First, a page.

Wanhope went on: "I don't think I should have dared to do so to a woman in her exaltation concerning it. I could see that however his state had affected her with dread or discomfort in the first place, it had since come to be her supreme hope and consolation. In view of what afterward happened, she regarded it as the effect of a mystical intimation from another world that was sacred, and could not he considered like an ordinary fact without sacrilege. There was something very pathetic in her absolute conviction that Ormond's happiness was an emanation from the source of all happiness, such as sometimes, where the consciousness persists, comes to a death-bed. That the dying are not afraid of dying is a fact of such common, such almost invariable observation—"

"You mean," I interposed, "when the vital forces are beaten so low that the natural dread of ceasing to be, has no play? It has less play, I've noticed, in age than in youth, but for the same reason that it has when people are weakened by sickness."

"Ah," said Wanhope, "that comparative indifference to death in the old, to whom it is so much nearer than it is to the young, is very suggestive. There may be something in what you say; they may not care so much because they have no longer the strength—the muscular strength—for caring. They are too tired to care as they used. There is a whole region of most important inquiry in that direction—"

"Did you mean to have him take that direction?" Rulledge asked, sulkily.

"He can take any direction for me," I said. "He is always delightful."

"Ah, thank you!" said Wanhope.

"But I confess," I went on, "that I was wondering whether the fact that the dying are indifferent to death could be established in the case of those who die in the flush of health and strength, like, for instance, people who are put to death."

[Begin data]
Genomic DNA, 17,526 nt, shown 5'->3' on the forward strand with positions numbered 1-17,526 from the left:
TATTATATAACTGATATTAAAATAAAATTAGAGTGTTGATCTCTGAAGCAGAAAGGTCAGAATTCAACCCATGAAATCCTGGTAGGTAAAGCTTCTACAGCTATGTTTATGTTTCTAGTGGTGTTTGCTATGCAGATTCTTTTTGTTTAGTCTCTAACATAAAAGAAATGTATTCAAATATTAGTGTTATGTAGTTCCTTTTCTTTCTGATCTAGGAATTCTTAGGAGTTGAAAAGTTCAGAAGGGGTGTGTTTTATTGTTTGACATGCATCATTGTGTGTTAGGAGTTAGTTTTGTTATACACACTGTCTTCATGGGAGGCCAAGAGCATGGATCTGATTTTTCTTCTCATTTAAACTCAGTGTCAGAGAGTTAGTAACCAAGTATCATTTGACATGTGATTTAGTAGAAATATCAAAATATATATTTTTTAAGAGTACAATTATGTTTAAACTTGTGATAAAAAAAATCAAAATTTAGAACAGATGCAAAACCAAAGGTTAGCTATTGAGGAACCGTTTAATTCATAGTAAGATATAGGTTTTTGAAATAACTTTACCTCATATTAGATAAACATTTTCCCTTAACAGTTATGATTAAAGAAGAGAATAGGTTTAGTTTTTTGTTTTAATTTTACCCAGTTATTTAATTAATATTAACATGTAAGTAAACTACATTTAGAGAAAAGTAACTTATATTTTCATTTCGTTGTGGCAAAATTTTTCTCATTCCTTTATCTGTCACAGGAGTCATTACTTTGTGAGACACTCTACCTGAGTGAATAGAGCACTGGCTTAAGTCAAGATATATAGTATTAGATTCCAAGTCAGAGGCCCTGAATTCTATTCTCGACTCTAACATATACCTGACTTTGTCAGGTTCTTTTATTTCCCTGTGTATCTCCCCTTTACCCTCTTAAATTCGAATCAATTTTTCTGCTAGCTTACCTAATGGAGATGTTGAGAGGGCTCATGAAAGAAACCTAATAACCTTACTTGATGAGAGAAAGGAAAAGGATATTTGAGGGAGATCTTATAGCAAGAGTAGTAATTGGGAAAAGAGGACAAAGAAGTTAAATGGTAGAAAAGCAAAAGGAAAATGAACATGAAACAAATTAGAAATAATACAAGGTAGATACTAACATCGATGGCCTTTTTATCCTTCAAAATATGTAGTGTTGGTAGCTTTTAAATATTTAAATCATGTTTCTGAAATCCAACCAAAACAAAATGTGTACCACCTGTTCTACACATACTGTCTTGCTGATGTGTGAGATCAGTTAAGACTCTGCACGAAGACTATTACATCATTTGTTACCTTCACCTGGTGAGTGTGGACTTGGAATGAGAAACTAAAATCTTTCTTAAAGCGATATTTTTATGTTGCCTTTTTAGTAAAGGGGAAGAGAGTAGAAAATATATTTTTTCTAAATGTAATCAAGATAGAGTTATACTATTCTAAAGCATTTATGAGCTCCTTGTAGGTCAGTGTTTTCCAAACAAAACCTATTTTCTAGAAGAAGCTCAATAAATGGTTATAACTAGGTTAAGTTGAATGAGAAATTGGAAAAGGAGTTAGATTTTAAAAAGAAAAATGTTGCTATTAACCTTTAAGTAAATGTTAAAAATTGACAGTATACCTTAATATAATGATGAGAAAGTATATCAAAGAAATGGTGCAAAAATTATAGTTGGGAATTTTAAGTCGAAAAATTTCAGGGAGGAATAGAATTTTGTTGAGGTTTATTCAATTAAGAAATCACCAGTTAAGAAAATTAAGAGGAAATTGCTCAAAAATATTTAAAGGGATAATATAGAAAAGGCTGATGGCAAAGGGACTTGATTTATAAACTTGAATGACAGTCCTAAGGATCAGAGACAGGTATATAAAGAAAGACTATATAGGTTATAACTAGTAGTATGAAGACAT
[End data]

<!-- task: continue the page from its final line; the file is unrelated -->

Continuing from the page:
Wanhope smiled. "I think it can—measurably. Most murderers make a good end, as the saying used to be, when they end on the scaffold, though they are not supported by religious fervor of any kind, or the exaltation of a high ideal. They go meekly and even cheerfully to their death, without rebellion or even objection. It is most exceptional that they make a fight for their lives, as that woman did a few years ago at Dannemora, and disgusted all refined people with capital punishment."

"I wish they would make a fight always," said Rulledge, with unexpected feeling. "It would do more than anything to put an end to that barbarity."

"It would be very interesting, as Wanhope says," Minver remarked. "But aren't we getting rather far away? From the Ormonds, I mean."

"We are, rather," said Wanhope. "Though I agree that it would be interesting. I should rather like to have it tried. You know Frederick Douglass acted upon some such principle when his master attempted to whip him. He fought, and he had a theory that if the slave had always fought there would soon have been an end of whipping, and so an end of slavery. But probably it will be a good while before criminals are—"

"Educated up to the idea," Minver proposed.

"Yes," Wanhope absently acquiesced. "There seems to be a resignation intimated to the parting soul, whether in sickness or in health, by the mere proximity of death. In Ormond's case there seems to have been something more positive. His wife says that in the beginning of those days he used to come to her and wonder what could be the matter with him. He had a joy he could not account for by anything in their lives, and it made her tremble."

"Probably it didn't. I don't think there was anything that could make Mrs. Ormond tremble, unless it was the chance that Ormond would get the last word," said Minver.

No one minded him, and Wanhope continued: "Of course she thought he must be going to have a fit of sickness, as the people say in the country, or used to say. Those expressions often survive in the common parlance long after the peculiar mental and moral conditions in which they originated have passed away. They must once have been more accurate than they are now. When one said 'fit of sickness' one must have meant something specific; it would be interesting to know what. Women use those expressions longer than men; they seem to be inveterate in their nerves; and women apparently do their thinking in their nerves rather than their brains."

William Dean Howells